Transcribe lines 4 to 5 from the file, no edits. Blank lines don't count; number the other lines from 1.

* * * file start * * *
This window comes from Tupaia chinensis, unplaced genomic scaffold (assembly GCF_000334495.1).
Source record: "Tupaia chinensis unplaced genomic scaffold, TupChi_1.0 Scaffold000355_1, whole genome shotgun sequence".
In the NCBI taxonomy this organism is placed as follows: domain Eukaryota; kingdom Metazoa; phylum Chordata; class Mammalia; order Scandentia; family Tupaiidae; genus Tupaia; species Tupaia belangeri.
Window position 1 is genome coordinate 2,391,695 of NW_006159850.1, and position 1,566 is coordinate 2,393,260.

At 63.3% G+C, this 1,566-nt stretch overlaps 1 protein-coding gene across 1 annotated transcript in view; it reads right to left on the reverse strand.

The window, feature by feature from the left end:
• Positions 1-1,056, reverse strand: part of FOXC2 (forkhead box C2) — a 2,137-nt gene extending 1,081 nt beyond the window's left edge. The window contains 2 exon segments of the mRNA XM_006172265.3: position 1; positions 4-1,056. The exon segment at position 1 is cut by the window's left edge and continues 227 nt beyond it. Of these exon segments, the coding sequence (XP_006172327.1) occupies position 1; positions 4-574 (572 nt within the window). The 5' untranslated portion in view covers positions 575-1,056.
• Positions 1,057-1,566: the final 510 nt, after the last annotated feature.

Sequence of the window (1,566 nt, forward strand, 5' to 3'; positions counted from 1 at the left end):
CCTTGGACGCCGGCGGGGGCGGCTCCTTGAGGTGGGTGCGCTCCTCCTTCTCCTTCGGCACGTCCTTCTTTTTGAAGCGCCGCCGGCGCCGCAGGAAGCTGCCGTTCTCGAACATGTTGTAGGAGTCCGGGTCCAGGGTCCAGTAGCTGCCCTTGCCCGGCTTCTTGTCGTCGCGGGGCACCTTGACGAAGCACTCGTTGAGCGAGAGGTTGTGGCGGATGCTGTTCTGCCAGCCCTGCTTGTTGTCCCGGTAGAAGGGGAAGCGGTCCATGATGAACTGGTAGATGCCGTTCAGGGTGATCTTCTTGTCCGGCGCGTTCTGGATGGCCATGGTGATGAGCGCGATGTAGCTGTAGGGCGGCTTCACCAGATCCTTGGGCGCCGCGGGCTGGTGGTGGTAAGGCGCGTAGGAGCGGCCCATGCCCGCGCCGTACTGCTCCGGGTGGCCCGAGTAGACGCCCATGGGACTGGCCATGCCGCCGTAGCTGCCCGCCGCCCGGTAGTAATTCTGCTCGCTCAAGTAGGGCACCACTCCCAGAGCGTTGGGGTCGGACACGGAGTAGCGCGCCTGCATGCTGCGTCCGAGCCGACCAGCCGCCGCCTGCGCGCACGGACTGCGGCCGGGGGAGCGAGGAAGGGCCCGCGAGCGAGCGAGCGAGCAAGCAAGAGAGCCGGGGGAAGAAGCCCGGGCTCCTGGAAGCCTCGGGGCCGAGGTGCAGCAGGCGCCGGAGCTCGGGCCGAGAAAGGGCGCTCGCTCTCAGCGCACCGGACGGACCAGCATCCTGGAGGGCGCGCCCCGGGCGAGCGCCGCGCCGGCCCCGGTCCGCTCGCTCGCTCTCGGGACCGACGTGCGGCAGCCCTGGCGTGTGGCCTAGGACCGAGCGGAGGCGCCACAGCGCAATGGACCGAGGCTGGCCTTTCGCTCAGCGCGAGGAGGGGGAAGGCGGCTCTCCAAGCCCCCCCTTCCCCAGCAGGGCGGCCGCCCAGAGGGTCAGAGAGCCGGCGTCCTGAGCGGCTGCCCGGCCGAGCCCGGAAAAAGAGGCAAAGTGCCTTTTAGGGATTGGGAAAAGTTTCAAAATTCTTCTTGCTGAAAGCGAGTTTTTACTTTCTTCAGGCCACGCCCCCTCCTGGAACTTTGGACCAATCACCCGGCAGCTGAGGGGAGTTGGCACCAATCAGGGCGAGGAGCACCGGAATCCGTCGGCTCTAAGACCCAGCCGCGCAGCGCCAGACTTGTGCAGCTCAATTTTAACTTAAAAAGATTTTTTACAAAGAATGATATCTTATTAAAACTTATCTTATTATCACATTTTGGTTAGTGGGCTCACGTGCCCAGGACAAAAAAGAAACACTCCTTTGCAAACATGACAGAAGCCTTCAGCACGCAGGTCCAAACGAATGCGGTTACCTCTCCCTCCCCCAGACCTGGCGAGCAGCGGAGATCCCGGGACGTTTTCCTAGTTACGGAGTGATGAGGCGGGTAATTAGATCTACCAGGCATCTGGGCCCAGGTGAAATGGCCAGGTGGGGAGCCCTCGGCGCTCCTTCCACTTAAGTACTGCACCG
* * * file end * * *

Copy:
Window position 1 is genome coordinate 2,391,695 of NW_006159850.1, and position 1,566 is coordinate 2,393,260.

At 63.3% G+C, this 1,566-nt stretch overlaps 1 protein-coding gene across 1 annotated transcript in view; it reads right to left on the reverse strand.